Sometimes, parents have the law behind us. Sometimes, in the best interest of our children, we have to stop fighting the good fight and move on to other options or solutions. But at the very least, we owe it to our kids—and ones like them—to call people on their exclusionary, discriminatory and just plain wrong mindsets about children with special needs.

If you would like to share your thoughts on del Sol's exclusionary policy with the school, the principal is Richard Sharp and his email is


On September 20, I and several people who emailed Rick Sharp received the following response from him in regard to the exclusionary policies on the school website: 

I regret that you have been distressed by the content of our website. I also regret that that information is ON our site. It is very old information which is not consistent with our practices. I didn't even remember it was there until my daughter pointed it out to me at the beginning of this school year.

I would like you to know that we presently have 6 children with diagnosed ADHD, two with diagnosed anxiety disorders, two with ODD diagnosis, one with apraxia and several with dyslexia. In the last 5 years we have also had a child with bi-polar disorder who frequently attacked other children and teachers physically (she was with us for 3 years before her parents and the school agreed that she needed more help than we were able to give), and one with profound hearing loss (who withdrew after we used microphones on her 3 teachers, but the environment had too much outside noise for them to be effective). As you can see, the paragraph you are siting is not reflective of our policies.

It is my intention to remove the paragraph as soon as I can figure out how to do it. We are a small school. I have to do as much of the work as I can.

Image source: Flickr/Rick Shinozaki

Wednesday, September 16, 2015

Don't worry about a thing

Lately, Max likes to have a dance party in his room before he goes to sleep. It's one part fun, one part bedtime procrastination. We all join in, and he likes to ask if the baby is dancing, too. "Yes!" I tell him.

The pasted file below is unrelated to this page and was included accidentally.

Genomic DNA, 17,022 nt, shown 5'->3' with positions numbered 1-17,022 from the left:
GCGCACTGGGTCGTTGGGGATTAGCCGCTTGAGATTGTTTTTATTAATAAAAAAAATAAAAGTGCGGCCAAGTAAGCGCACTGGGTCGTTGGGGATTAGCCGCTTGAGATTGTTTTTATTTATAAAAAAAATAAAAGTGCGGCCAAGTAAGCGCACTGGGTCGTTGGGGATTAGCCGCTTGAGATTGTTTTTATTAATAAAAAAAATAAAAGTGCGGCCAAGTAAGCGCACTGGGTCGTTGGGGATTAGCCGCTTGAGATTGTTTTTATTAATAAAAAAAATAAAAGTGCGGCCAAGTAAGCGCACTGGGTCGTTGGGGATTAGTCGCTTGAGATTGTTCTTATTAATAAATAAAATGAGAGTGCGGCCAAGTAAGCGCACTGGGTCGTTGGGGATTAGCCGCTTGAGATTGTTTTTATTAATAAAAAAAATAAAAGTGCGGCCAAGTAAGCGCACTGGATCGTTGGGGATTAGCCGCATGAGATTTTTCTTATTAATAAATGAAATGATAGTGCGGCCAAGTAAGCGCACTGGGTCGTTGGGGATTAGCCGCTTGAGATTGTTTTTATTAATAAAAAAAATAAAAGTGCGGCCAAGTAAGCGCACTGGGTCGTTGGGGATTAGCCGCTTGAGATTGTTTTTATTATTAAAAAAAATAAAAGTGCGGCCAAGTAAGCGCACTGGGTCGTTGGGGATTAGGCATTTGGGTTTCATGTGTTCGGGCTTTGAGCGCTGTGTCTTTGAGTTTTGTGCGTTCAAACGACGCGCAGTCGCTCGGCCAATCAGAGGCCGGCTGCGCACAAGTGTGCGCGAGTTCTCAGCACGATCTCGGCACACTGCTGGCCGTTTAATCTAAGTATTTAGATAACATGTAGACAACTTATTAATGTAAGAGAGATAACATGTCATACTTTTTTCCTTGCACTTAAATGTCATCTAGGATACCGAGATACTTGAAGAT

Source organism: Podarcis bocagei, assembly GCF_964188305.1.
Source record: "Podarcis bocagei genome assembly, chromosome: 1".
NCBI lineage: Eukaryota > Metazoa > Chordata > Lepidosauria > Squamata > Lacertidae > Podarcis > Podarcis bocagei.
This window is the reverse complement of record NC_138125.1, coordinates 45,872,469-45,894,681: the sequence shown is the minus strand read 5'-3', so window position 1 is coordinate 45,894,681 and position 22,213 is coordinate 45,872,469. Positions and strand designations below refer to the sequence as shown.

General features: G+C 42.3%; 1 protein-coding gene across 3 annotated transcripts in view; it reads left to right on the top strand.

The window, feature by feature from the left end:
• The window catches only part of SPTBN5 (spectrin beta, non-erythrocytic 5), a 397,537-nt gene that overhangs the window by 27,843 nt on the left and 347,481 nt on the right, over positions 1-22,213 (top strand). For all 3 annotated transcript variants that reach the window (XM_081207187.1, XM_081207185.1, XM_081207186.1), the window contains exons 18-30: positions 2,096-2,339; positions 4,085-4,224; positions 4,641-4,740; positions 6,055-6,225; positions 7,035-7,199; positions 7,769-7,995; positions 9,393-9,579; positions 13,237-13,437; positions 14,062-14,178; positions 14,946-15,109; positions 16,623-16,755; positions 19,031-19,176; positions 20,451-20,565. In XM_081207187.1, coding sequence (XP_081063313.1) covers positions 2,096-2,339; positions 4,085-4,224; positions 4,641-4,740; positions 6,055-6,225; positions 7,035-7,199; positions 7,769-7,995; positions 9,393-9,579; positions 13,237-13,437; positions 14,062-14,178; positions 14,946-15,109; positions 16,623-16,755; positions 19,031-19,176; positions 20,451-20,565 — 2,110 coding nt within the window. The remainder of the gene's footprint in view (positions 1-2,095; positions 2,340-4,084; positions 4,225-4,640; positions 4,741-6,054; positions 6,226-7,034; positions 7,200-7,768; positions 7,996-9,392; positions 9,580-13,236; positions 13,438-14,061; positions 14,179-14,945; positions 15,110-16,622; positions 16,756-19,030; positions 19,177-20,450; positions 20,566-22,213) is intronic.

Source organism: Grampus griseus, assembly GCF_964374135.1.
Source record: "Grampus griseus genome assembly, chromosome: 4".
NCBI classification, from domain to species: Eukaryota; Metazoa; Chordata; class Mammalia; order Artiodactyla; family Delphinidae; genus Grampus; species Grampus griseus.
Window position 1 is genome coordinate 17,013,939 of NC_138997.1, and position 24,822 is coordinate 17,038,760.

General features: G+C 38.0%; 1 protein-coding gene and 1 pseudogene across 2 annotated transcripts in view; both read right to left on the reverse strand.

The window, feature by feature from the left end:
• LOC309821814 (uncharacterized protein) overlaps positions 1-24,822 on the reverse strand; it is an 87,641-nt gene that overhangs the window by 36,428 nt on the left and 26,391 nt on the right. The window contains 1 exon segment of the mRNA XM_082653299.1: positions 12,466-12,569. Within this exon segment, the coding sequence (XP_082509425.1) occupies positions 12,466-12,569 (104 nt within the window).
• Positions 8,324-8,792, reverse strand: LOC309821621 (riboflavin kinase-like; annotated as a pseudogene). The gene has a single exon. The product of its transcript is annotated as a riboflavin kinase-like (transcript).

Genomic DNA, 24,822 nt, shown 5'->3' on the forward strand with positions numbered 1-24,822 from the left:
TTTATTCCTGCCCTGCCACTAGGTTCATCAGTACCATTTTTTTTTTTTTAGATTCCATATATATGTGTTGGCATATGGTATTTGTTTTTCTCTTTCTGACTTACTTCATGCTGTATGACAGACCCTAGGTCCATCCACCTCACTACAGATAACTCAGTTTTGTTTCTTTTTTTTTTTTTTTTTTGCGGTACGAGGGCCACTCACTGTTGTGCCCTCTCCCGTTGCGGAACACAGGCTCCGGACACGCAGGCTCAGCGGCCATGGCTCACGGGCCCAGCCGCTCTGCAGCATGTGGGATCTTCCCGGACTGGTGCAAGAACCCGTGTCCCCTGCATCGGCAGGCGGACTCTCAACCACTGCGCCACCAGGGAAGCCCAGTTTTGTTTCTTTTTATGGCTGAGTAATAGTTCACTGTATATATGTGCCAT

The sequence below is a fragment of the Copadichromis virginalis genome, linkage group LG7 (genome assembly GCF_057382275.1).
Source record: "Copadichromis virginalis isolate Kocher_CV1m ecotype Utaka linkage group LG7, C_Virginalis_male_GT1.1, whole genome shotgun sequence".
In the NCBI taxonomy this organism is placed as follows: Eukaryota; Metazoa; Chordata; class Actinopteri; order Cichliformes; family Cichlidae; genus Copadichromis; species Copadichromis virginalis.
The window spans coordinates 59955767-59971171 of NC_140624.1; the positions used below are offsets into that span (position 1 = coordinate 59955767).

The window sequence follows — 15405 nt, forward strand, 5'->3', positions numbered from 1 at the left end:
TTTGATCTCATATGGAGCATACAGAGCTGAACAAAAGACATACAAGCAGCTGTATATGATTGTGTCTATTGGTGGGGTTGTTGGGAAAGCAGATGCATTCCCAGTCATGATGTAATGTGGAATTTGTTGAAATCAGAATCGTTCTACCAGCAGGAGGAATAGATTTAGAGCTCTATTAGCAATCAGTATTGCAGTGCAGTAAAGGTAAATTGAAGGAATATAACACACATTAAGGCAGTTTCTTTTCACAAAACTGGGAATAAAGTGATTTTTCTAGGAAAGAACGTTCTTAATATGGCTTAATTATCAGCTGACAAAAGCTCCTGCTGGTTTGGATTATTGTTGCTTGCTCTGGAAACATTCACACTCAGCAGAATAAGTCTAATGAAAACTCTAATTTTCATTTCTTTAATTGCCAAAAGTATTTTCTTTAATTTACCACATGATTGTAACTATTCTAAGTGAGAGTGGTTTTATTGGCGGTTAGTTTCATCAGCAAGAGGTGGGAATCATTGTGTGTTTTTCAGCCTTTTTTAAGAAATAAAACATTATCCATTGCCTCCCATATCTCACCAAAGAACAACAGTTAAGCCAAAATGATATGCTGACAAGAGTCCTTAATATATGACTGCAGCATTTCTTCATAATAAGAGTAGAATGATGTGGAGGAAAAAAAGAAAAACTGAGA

Dave is the DJ, and Rhapsody is our beat. We play anything Katy Perry, "Sugar" by Maroon 5 (which Max loves), "It's Raining Sunshine" (a longtime fave) and that world-famous song "Fire truck! Fire truck! I want to ride on a fire truck!"

The other night, Max and Dave surprised me. Dave put on Bob Marley's "Three Little Birds" and he and Max sang most of it.

Hearing Max sing "Don't worry about a thing, cause every little thing gonna be alright!" is better than any therapy session I could ever do over latent anxiety about him.

Once again, I will say: Oh, if those doomsaying doctors in the NICU could see him now.

Tuesday, September 15, 2015

You never know how things will turn out (why am I so surprised)

So, off we went to the temple yesterday morning to celebrate the first day of the Jewish New Year, with high hopes for the inaugural special needs service. It didn't turn out as I expected, and neither did what followed.

I will just say, again, that I was incredibly grateful the congregation offered any services at all for families of kids with special needs. This is still relatively uncommon in our area (and, from what I hear, at places of worship of all denominations around the country). I'd been talking it up to Max and, true to form, yesterday morning he informed me that he wasn't going. Sometimes, he likes to play hard to get. So then we talked and talked and talked about it and he and Dave talked and talked and talked about it and then he agreed to attend. I suspect Dave might have bribed him with the promise of yet another visit to our local fire station.

There were four families there. The rabbi leading the service, the Director of Education and Youth Programming, started off by reading a book about the New Year. She asked a few questions as she read, but Max tuned out. He was truly engaged by the next activity, though: We stood up and threw our "sins" and mistakes, using fake paper bread, into a fake paper river (the custom is you toss bread into a real river or other body of water). Max didn't have any mistakes to proclaim but Sabrina's made me do an invisible fist pump; she apologized for the times when she doesn't listen to me. Huzzah!